Bamboo fibers had to be grinded to a powder before it could be compressed into a product.

However, simply achieving product formation was not enough if the team wanted to make products as durable as plastics without increasing their thickness. The details in the products proved to be even more challenging to the design team and their partner vendors. As a result, Dot Design transformed the product patterns into structural support points to strengthen and stabilize the product’s structure, thereby achieving lightweight products with a diamond pattern, which contrasts against the light and adds more product distinctiveness.

Re-ing plates have rounded shapes with a classic diamond pattern. Though the initial design included both round and square-shaped plates, the team had ultimately gone with round and rectangular plates to make them more user-friendly (image: Dot Design).

Creating an industry-leading brand

Taiwan is incredibly competitive when it comes to treating circular materials, said Lance Han. “If the technical expertise from Taiwanese factory is so advanced that they are receiving orders from foreign firms, as a Taiwanese designer, don’t I owe it to them to try?” Though enthusiastic, Lance Han also admitted that the greatest challenge posed by circular material is none other than cost.

Unlike plastic chemical engineering, there is no established supply chain for natural materials. In the case of pineapple fibers, pineapple peels had to be made into fibers and then mixed with paper fibers. The fiber treatment alone takes much more effort and cost to create than existing production processes. In addition, the plant’s characteristics also come into play. For example, the dehydration process and sugar content, which affect processes and results, may vary from batch to batch and pose strong challenges to the designer and manufacturer’s technical skills. R&D costs aside, compared with existing standardized production processes for bulk plastics, presently it is difficult to increase the production volume of these innovative materials and their material costs would amount to two or three times that of plastic, which also hinders market promotions.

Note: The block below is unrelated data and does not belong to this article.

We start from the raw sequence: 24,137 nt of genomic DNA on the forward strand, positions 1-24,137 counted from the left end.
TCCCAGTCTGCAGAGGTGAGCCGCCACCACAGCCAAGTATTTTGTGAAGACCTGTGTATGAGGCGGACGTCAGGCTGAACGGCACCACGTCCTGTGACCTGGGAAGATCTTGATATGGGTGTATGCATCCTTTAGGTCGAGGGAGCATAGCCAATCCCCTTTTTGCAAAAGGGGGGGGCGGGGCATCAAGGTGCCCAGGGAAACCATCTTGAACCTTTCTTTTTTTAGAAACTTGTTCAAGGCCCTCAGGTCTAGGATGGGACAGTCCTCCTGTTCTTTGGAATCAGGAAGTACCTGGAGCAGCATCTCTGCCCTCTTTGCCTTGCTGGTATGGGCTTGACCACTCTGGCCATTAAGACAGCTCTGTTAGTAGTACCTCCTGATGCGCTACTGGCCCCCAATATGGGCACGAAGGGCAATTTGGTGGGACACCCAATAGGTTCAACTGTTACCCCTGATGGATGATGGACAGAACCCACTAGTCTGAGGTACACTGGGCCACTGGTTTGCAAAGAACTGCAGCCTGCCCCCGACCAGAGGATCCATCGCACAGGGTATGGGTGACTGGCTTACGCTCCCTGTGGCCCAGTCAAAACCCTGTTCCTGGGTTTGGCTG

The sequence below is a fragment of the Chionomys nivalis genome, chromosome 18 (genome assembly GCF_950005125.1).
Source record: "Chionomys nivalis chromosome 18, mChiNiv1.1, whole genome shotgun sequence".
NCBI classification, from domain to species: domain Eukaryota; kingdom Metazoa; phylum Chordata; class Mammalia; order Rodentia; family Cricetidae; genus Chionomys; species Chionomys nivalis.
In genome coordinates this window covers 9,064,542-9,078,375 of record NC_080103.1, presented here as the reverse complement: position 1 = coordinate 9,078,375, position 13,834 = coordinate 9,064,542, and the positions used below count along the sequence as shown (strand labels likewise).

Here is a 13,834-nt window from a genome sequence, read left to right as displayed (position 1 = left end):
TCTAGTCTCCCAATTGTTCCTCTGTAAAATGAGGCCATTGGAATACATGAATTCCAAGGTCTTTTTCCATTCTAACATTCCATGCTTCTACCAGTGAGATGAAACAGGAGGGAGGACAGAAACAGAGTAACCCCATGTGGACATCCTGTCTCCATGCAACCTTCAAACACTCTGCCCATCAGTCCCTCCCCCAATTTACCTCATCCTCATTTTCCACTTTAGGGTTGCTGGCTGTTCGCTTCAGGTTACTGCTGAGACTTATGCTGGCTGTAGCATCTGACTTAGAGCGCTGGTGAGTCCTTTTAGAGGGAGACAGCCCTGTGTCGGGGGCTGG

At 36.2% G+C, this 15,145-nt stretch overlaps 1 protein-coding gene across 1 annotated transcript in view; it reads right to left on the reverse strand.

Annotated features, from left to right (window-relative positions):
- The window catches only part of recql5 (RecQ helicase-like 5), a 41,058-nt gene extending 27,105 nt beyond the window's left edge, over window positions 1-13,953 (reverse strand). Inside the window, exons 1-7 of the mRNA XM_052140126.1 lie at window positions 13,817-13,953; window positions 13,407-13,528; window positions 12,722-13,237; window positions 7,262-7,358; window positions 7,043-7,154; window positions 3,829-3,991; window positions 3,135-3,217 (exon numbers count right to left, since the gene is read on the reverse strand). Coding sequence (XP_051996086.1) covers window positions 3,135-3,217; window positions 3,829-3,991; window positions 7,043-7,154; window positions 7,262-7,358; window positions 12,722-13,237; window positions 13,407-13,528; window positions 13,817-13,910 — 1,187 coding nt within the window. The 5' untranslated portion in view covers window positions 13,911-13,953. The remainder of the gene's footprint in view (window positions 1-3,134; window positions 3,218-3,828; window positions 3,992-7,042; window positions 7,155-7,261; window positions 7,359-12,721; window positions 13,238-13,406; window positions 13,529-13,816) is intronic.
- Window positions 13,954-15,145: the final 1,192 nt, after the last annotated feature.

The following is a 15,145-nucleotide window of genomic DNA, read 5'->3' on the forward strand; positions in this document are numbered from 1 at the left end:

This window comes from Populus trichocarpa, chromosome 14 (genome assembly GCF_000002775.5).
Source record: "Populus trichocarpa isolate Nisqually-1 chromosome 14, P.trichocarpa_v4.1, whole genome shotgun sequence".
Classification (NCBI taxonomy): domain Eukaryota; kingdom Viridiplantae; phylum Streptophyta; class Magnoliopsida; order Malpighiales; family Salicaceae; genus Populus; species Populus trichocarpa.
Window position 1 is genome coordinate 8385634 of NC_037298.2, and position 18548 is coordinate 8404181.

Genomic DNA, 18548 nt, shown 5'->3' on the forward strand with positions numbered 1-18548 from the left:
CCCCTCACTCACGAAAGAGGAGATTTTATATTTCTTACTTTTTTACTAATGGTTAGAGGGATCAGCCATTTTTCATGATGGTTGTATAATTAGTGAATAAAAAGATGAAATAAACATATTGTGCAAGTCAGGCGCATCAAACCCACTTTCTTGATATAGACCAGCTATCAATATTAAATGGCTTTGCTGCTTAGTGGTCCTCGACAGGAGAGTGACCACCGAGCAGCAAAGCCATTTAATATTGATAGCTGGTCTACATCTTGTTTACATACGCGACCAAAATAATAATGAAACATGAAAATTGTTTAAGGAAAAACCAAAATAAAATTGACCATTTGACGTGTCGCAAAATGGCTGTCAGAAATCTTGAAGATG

Details and patterns of the pineapple fibers.

Hence, it is Dot Design’s wish to enhance the values of the finished products through design so that more people could understand the feasibility of these materials through various lifestyle applications. In the three years that he has invested in circular design, Lance Han has not only created innovative designs but has also discussed and researched techniques with experts. “Re-ing”, the brainchild of these efforts, is a brand dedicated to circular design. By integrating “recycle” with the present “-ing” tense, Lance Han wishes to demonstrate his commitment to the market. After developing bamboo fiber products and having seen the material’s possibilities, Lance Han has also proposed agency opportunities so that more businesses and designers could begin to adopt materials that are truly friendly to the environment.

Currently, Re-ing has launched multiple products and hopes to encourage participation in circular economy through demonstrating their multiple applications.

“We hope to innovative through a designer mind-set, but we also wish to create products that are affordable and have market values.” Believing that circular design is only a part of the development process, Lance Han emphasized that he did not wish to become a closed-off designer, but rather, a promoter. Though circular design is the current production trend, there is a long way to go before a more comprehensive business model and industry-wide recycling mechanism could be fulfilled in practice.

“Though designers may not be such a noble occupation, we must all bear some responsibility for future creations.”

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Work with designer:Dot Design

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Last modified: May 20, 2021